The industry’s commitment applies to any kind of student placement, including apprenticeships, extended work experience and long-term work experience. But for placements longer than two weeks, employers will “probably be required to provide more detailed information to their insurer”.
The UK’s education inspectorate Ofsted has produced a note on the extent to which its inspectors check safety and health, including documentation for learners on work placements. In the context of work experience responsibilities, this guidance states that inspectors “will have regard to new guidance  from the HSE about the relative responsibilities of the training provider and the employer which emphasises the following:
the employer has primary responsibility for the health and safety of the learner and should be managing any risks
the training provider should take reasonable steps to satisfy itself that the employer is managing the risks
the training provider should keep checks in proportion to the level of risk, which will vary in relation to the type of working environment involved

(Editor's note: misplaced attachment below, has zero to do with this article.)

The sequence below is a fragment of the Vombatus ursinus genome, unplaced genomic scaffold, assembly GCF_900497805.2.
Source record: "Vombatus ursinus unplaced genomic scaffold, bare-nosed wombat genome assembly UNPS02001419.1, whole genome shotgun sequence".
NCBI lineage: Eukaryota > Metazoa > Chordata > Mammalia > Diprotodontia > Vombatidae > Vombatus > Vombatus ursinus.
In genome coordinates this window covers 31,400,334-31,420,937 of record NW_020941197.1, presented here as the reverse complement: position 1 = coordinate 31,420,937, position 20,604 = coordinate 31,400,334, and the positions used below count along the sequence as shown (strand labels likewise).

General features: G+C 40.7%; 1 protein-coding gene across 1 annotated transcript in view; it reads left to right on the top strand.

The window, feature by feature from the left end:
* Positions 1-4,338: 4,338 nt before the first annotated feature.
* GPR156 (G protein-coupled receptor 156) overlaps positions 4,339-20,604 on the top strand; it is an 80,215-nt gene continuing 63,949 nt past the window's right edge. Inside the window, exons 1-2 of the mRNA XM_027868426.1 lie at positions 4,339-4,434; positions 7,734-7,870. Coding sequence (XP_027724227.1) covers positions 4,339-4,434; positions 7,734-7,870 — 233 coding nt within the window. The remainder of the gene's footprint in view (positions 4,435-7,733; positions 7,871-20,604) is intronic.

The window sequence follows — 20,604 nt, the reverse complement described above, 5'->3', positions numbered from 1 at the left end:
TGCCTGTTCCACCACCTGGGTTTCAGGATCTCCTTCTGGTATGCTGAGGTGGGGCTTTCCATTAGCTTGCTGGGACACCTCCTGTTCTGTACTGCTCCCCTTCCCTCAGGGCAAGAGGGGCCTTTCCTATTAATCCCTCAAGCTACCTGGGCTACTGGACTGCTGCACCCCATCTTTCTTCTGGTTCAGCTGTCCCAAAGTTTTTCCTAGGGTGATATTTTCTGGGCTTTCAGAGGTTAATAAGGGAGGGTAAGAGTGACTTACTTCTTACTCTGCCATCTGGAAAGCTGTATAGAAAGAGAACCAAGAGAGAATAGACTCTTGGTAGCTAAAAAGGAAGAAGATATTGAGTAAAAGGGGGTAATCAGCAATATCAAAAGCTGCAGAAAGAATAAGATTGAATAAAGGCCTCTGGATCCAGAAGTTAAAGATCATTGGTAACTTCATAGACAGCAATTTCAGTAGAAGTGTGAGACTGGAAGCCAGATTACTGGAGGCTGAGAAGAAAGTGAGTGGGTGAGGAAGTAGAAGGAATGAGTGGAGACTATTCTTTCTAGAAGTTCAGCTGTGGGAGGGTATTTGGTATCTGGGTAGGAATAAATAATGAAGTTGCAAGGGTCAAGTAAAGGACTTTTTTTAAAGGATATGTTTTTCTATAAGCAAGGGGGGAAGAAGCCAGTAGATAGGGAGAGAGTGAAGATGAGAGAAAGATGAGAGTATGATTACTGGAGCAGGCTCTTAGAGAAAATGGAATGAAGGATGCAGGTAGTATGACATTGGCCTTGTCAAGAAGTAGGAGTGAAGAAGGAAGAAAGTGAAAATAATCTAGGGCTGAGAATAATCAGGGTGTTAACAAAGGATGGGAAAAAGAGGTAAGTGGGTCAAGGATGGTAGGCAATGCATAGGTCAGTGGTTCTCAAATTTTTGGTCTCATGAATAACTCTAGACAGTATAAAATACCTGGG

the provider should avoid seeking paperwork for assurance purposes, using an exchange of emails or correspondence to provide an audit trail if this is needed
the provider should not try to second guess the employer’s risk assessment by undertaking their own.
In the UK, a young person is anyone under 18 and a child is anyone who has yet to reach the minimum school leaving age (MSLA). Pupils reach the MSLA in the school year in which they turn 16.
Under the Management of Health and Safety at Work Regulations 1999, an employer must ensure that young people are not exposed to risk due to lack of experience, being unaware of existing or potential risks and/or lack of maturity.
Employers need to consider whether the work: